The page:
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Corn Stocks Lower than Expected, Soybean Stocks Higher

Corn Stocks Lower than Expected, Soybean Stocks Higher

10 October 2012
Iowa State University Extension

US - September ended on a bang with the release of USDA’s Grain Stocks report. With corn stocks lower than expected and soybean stocks higher than expected, the report had a lot of information to dissect. By the end of the day, both corn and soybean prices were higher as traders continue to adjust to very tight stocks for both crops, writes Chad Hart, Grain Markets Specialist at Iowa State University.

Corn stocks came in at 988 million bushels, sizably below the trade estimate of 1.145 billion and USDA's previous estimate of 1.181 billion. But while stocks are down, so is corn disappearance. In the last quarter, corn disappearance is down 15 per cent compared to last year. Corn supply and demand have both shrunk with the drought.

It will be interesting to see how USDA adjusts demand estimates to reflect the lower stock levels. On the soybean side, the stocks numbers, in combination with demand data, forced USDA to update the 2011 soybean production numbers.

Soybean planted area was raised 70,000 acres, while harvested area was increased 140,000 acres. The 2011 soybean yield was increased to 41.9 bushels per acre. These changes added 37.5 million bushels to the 2011 production total.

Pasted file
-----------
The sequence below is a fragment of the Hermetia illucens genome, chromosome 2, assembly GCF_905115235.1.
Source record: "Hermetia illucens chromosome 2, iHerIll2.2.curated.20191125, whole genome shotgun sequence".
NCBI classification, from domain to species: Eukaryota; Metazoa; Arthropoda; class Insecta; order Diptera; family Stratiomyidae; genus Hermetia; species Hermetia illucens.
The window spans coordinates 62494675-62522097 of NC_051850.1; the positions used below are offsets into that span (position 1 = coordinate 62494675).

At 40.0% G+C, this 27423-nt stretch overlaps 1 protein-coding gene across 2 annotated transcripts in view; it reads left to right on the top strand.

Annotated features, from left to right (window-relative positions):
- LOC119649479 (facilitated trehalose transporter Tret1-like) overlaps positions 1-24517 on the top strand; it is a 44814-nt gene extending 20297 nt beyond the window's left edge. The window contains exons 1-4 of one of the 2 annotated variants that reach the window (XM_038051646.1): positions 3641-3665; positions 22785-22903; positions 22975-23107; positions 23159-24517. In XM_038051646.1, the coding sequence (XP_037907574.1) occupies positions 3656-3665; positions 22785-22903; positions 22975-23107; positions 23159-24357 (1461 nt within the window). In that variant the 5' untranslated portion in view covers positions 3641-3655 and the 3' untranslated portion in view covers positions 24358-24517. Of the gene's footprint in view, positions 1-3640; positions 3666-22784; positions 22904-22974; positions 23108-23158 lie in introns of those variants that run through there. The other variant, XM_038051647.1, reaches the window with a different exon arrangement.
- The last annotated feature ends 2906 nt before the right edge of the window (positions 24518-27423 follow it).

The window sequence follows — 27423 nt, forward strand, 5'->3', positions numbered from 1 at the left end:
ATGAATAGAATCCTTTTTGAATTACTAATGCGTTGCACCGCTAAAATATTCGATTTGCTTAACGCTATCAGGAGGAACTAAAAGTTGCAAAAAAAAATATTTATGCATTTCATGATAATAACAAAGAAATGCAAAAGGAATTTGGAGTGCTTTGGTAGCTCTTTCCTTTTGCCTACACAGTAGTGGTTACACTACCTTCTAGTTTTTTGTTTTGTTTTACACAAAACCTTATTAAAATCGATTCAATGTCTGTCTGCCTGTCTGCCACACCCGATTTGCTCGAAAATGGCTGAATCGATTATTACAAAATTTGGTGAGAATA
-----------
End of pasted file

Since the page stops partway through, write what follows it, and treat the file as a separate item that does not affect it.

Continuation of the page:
Before this adjustment, USDA and the trade had expected 130 million bushels of soybeans in stocks. After the adjustment, the stock number sits at 169 million bushels. So while both markets remain tight, corn got tighter, but soybeans did not. This allowed the market bulls to roam for another day based on the corn information. But the stocks picture also gave us another update on the demand situation.

The high prices over the last couple of months have taken an impact on crop demand. Corn usage for ethanol has slowed down. Feed demand has fallen dramatically. But export demand has been mixed. For corn, demand has slowed nearly all across the board. The only market moving more corn now than a year ago is China. Most of the major markets (Japan, Mexico, and South Korea, for example) are down compared to last year.

For soybeans on the other hand, business has been relatively better. China remains the dominant market and export sales there continue to grow. But there has also been demand growth in Europe, Taiwan, and unknown destinations (which could again mostly be China). So while corn export sales are down by a third, soybean export sales have surged by a third.

Further Reading

You can view the full report by clicking here.

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